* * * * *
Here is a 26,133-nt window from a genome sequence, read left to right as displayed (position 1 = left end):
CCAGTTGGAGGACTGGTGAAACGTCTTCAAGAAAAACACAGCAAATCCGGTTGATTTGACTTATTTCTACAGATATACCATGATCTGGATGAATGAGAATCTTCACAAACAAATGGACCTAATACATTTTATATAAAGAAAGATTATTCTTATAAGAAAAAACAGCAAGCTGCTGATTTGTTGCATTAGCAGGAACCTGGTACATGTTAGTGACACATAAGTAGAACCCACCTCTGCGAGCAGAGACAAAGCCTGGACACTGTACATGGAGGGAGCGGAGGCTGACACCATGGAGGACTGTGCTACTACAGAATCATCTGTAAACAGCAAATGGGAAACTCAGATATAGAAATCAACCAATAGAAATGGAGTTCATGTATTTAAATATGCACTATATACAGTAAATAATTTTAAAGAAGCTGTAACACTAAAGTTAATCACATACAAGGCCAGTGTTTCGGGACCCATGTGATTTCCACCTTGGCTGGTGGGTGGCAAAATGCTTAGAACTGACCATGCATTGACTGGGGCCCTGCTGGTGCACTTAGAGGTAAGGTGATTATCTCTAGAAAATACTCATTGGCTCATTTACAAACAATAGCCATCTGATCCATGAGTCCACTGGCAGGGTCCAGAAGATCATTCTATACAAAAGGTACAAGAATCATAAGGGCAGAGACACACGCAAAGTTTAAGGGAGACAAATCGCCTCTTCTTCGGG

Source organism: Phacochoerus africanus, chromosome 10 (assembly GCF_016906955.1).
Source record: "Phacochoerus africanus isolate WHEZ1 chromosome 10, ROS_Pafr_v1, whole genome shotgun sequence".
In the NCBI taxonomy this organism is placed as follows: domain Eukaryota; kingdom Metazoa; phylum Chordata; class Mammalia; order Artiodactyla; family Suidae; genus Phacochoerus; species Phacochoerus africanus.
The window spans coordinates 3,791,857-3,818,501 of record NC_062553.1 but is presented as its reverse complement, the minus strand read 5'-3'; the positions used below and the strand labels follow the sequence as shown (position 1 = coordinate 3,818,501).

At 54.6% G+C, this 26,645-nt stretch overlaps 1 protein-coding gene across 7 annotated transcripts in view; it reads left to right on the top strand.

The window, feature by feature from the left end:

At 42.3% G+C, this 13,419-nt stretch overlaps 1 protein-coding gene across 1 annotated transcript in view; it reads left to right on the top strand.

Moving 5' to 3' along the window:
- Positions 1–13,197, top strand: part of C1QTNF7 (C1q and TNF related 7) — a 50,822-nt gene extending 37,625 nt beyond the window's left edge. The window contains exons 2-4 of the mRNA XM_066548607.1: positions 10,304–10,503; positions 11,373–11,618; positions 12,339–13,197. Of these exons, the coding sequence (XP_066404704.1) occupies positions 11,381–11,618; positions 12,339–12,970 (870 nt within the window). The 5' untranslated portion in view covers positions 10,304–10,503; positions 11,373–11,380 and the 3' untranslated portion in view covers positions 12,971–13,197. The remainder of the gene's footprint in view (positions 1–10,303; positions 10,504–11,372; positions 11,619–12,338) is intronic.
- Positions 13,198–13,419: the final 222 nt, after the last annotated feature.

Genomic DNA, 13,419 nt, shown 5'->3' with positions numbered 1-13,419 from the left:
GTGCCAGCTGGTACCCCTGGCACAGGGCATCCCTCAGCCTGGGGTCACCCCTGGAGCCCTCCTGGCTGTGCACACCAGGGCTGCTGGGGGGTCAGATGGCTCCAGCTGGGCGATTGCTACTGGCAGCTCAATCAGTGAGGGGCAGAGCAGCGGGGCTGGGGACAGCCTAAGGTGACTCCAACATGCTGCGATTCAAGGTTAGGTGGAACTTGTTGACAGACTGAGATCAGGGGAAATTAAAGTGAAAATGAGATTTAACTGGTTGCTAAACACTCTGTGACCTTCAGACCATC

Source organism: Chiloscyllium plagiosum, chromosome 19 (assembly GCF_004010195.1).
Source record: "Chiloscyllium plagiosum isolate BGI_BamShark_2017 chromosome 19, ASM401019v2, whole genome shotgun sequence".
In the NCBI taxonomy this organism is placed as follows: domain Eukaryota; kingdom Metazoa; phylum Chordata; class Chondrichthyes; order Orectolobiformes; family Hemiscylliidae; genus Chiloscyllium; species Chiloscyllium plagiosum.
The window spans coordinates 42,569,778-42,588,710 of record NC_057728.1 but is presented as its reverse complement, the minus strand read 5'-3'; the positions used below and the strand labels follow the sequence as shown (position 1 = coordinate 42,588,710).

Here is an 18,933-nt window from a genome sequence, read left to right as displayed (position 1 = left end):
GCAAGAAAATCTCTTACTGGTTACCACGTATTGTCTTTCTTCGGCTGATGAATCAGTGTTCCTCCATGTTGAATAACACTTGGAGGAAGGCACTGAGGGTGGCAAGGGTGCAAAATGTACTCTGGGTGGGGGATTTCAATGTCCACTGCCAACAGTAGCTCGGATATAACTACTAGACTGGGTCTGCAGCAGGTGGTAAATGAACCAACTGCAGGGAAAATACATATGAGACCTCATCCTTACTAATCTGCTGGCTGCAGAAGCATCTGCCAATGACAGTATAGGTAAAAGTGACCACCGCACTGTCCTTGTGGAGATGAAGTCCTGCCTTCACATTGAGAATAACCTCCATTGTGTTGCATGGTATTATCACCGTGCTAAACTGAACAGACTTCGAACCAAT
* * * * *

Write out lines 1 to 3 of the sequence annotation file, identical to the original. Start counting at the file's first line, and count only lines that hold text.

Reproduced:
Here is a 26,133-nt window from a genome sequence, read left to right as displayed (position 1 = left end):
CCAGTTGGAGGACTGGTGAAACGTCTTCAAGAAAAACACAGCAAATCCGGTTGATTTGACTTATTTCTACAGATATACCATGATCTGGATGAATGAGAATCTTCACAAACAAATGGACCTAATACATTTTATATAAAGAAAGATTATTCTTATAAGAAAAAACAGCAAGCTGCTGATTTGTTGCATTAGCAGGAACCTGGTACATGTTAGTGACACATAAGTAGAACCCACCTCTGCGAGCAGAGACAAAGCCTGGACACTGTACATGGAGGGAGCGGAGGCTGACACCATGGAGGACTGTGCTACTACAGAATCATCTGTAAACAGCAAATGGGAAACTCAGATATAGAAATCAACCAATAGAAATGGAGTTCATGTATTTAAATATGCACTATATACAGTAAATAATTTTAAAGAAGCTGTAACACTAAAGTTAATCACATACAAGGCCAGTGTTTCGGGACCCATGTGATTTCCACCTTGGCTGGTGGGTGGCAAAATGCTTAGAACTGACCATGCATTGACTGGGGCCCTGCTGGTGCACTTAGAGGTAAGGTGATTATCTCTAGAAAATACTCATTGGCTCATTTACAAACAATAGCCATCTGATCCATGAGTCCACTGGCAGGGTCCAGAAGATCATTCTATACAAAAGGTACAAGAATCATAAGGGCAGAGACACACGCAAAGTTTAAGGGAGACAAATCGCCTCTTCTTCGGG

Source organism: Phacochoerus africanus, chromosome 10 (assembly GCF_016906955.1).